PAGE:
What is skull fracture?

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Skull fracture: Overview

A skull fracture is a break in one of the bones of your head. A fracture may be a hairline crack, or it can be what is called a depressed fracture. A skull fracture can injure the brain. If you have a cut in the skin over a skull fracture, bacteria can enter the skull and may cause an infection.

Sometimes, signs of a brain injury do not show up until days or weeks after a skull fracture. For that reason, you need to watch for severe headaches, or blood or fluid leaking from your nose or ears. Ask someone to watch for confusion or other behavior changes you may have.

You heal best when you take good care of yourself. Eat a variety of healthy foods, and don't smoke.

How can you care for yourself when you have a skull fracture?

  • If your doctor prescribed antibiotics, take them as directed. Do not stop taking them just because you feel better. You need to take the full course of antibiotics.
  • Be safe with medicines. Read and follow all instructions on the label.
    • If you are not taking a prescription pain medicine, ask your doctor if you can take an over-the-counter medicine.
    • Do not take two or more pain medicines at the same time unless the doctor told you to. Many pain medicines have acetaminophen, which is Tylenol. Too much acetaminophen (Tylenol) can be harmful.
    • If the doctor gave you a prescription medicine for pain, take it as prescribed.
    • Store your prescription pain medicines where no one else can get to them. When you are done using them, dispose of them quickly and safely. Your local pharmacy or hospital may have a drop-off site.
  • Follow your doctor's instructions. You will be told if you need someone to watch you closely for the next 24 hours or longer.
  • Put ice or a cold pack on the sore area for 10 to 20 minutes at a time. Try to do this every 1 to 2 hours for the next 3 days (when you are awake). Put a thin cloth between the ice and your skin.
  • You may sleep. If your doctor tells you to, have another adult check you at the suggested times to make sure you are able to wake up, recognize the other adult, and act normally.
  • Take it easy for the next few days or longer if you are not feeling well.
  • Do not drink any alcohol for at least the next 24 hours.

What is postconcussion syndrome?

If you have had a mild concussion, you may have a mild headache or just feel "not quite right." These symptoms are normal and usually go away on their own. It can take a few days to a few weeks for the symptoms to fade. Occasionally, after a concussion you may feel as if you are not functioning as well as you did before the injury; you may develop new symptoms. This is called postconcussion syndrome. You may:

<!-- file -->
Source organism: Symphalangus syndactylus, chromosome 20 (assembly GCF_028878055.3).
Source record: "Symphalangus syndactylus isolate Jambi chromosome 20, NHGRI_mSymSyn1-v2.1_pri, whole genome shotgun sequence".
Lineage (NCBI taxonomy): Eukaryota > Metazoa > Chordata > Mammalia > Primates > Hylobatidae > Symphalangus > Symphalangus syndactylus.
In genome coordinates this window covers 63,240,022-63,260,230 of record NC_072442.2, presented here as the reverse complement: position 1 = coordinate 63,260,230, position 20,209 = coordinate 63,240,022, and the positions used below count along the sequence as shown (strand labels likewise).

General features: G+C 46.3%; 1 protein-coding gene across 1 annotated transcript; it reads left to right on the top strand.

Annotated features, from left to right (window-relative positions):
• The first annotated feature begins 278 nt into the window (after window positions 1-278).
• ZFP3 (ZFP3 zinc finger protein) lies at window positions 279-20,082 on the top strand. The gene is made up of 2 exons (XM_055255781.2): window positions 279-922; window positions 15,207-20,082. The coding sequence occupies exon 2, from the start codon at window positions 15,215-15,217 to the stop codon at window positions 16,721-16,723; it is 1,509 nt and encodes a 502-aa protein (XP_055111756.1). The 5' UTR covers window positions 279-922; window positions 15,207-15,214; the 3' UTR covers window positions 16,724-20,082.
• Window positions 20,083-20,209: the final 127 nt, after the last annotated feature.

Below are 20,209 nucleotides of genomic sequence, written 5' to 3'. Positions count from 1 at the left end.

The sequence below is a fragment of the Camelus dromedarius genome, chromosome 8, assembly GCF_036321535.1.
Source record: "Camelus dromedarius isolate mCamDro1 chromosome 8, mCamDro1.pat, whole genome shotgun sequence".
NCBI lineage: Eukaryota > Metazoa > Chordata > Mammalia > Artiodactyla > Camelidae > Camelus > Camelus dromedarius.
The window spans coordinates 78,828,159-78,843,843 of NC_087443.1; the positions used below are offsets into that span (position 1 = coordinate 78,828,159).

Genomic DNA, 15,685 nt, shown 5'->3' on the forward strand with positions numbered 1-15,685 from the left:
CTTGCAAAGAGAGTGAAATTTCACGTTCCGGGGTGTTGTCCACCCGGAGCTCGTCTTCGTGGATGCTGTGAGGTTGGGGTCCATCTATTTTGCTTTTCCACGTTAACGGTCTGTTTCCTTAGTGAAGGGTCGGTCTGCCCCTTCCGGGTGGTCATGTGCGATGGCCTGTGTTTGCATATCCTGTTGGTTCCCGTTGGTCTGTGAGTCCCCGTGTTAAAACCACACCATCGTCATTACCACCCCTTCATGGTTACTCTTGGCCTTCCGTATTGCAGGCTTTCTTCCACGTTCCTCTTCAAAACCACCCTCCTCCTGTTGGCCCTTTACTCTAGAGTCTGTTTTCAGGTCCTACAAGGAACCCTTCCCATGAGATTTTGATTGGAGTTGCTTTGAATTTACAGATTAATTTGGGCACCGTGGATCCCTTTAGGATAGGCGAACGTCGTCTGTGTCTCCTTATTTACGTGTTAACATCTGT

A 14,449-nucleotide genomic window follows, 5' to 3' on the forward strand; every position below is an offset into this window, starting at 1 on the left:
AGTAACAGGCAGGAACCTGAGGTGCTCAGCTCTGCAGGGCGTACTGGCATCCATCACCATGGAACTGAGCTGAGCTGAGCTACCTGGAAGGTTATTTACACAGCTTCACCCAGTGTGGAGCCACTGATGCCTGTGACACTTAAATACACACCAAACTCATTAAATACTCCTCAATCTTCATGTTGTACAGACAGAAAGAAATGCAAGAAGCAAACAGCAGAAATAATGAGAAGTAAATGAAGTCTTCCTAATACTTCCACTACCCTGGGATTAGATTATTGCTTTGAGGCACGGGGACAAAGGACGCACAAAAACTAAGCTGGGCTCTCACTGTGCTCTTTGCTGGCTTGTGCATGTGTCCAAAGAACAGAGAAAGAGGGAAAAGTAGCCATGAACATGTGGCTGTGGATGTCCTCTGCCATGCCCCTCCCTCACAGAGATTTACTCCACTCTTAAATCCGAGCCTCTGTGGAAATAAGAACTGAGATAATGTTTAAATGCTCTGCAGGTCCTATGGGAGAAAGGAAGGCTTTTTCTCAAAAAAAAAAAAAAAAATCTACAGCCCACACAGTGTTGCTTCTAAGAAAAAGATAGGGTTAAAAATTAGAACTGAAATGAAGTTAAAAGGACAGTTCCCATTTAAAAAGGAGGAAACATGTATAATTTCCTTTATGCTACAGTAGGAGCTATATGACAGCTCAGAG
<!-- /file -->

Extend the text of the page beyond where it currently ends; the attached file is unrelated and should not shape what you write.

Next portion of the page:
• Have changes in your ability to solve problems, think, concentrate, or remember.
  • Have headaches.
  • Have dizziness, lightheadedness, or unsteadiness that prevents standing or walking.
  • Have changes in your sleep patterns, such as not being able to sleep or sleeping all the time.
  • Have changes in your personality.
  • Lack interest in your daily activities.
  • Become easily angered or anxious for no clear reason.
  • Have changes in your sex drive.

It may take several weeks to many months for these symptoms to go away, but you should mention any new symptoms to your doctor.

Skull fracture: When to call

Call 911 anytime you think you may need emergency care. For example, call if:

  • You have a seizure.
  • You passed out (lost consciousness).
  • You are confused or you do not know where you are.
  • You are very sleepy or hard to wake up.

Call your doctor now or seek immediate medical care if:

  • You have a new watery (not like mucus from a cold) or bloody fluid coming from your nose or ears.
  • You have a fever with a stiff neck or a severe headache.
  • You have bruises behind one ear or around both eyes within 24 hours after a head injury.
  • You have new weakness or numbness in any part of your body.
  • You have slurred speech.
  • The pupils of your eyes are different sizes.
  • You have new vision problems.
  • You have trouble walking.
  • You vomit.

Watch closely for changes in your health, and be sure to contact your doctor if:

  • Your headaches get worse.

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The content above contains general health information provided by Healthwise, Incorporated, and reviewed by its medical experts. This content should not replace the advice of your healthcare provider. Not all treatments or services described are offered as services by us. For recommended treatments, please consult your healthcare provider.